Now, there are only 17 states that allow a personal belief exemption because this year public health officials in New Mexico changed the vaccine exemption form so that philosophical objections were no longer an option. The New Mexico Department of Health simply said they changed the form because the prior one allowed for “misinterpretation of the law.” From now on, parents will be required to state their religious beliefs in order to qualify for a non-medical vaccine exemption so their children can attend school.
Many U.S. States Tightening Vaccine Exemption Requirements
In the past two years, public health department officials and legislators in California, Washington and Vermont have made it harder for parents to obtain a non-medical vaccine exemption for their children.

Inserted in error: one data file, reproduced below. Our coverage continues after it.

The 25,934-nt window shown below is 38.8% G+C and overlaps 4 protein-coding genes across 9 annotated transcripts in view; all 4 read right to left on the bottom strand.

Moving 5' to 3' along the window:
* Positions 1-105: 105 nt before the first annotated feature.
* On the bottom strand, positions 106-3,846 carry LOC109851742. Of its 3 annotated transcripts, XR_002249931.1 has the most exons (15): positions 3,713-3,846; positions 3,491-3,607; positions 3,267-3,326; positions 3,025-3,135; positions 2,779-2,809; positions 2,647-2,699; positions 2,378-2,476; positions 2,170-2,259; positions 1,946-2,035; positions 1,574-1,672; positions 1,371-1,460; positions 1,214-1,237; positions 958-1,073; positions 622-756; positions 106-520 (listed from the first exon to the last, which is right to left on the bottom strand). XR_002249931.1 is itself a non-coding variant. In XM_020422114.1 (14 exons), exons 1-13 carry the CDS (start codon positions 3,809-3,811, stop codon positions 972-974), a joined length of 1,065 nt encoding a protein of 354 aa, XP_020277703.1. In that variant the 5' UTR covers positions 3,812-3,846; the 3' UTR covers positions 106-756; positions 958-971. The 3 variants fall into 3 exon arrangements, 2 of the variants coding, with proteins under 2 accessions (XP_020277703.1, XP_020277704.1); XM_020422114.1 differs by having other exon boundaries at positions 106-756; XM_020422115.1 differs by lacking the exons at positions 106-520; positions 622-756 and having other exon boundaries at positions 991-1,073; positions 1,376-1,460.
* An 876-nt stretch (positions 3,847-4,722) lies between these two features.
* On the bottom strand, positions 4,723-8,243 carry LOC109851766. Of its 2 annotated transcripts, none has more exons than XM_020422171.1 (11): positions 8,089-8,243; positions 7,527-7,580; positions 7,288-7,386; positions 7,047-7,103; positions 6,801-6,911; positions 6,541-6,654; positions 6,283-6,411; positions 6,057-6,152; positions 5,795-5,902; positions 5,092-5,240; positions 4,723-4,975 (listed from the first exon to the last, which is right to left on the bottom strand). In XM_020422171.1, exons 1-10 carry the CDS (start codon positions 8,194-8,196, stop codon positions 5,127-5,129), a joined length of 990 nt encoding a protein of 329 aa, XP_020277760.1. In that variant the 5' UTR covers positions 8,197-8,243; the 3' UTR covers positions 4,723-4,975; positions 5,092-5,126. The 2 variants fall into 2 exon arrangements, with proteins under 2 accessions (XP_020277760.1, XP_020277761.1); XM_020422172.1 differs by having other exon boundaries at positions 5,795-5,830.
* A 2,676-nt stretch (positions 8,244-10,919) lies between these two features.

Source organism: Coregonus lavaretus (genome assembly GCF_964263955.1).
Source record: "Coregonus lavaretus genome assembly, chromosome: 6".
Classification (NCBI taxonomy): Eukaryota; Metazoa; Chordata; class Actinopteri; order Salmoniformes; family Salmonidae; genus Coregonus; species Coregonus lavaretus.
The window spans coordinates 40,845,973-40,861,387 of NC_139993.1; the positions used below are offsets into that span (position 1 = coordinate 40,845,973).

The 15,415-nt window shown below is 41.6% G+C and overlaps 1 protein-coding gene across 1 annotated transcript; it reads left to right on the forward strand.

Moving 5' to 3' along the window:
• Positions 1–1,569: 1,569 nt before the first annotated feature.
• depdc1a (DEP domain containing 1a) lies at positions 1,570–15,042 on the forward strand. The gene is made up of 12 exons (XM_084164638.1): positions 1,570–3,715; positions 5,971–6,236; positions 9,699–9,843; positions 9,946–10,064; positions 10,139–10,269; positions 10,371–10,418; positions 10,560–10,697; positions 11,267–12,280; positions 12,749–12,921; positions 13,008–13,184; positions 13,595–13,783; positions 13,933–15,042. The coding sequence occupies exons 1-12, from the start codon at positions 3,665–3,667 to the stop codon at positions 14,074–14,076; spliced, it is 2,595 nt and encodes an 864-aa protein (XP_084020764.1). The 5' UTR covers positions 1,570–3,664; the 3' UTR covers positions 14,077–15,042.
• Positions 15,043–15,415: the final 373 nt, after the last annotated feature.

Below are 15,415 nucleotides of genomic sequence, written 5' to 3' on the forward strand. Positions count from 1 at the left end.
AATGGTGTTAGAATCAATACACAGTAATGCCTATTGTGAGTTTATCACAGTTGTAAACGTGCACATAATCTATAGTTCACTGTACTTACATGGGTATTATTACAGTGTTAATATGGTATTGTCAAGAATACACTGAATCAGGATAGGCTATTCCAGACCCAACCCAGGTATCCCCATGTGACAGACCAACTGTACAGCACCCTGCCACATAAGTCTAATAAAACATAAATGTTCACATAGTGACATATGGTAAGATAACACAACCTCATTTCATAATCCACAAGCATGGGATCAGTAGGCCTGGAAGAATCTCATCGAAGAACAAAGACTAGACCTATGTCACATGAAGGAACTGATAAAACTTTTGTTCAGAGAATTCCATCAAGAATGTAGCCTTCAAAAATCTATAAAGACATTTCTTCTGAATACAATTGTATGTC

While the original goal of lobbyists working for drug companies, medical trade associations funded by drug companies and state public health officials was to completely eliminate personal belief exemptions from the public health laws of those three states, parents organized and communicated with their legislators through the NVIC Advocacy Portal and were able to save the non-medical exemptions even though they have been severely restricted.
California and Washington states now require parents filing a philosophical belief exemption for their children to make an appointment with a state designated medical worker to obtain a signature verifying parents have reviewed “factual” information about the risks and benefits of vaccination. In Vermont, parents filing a philosophical exemption must sign a statement that they agree they are placing their child and society at risk for infectious diseases.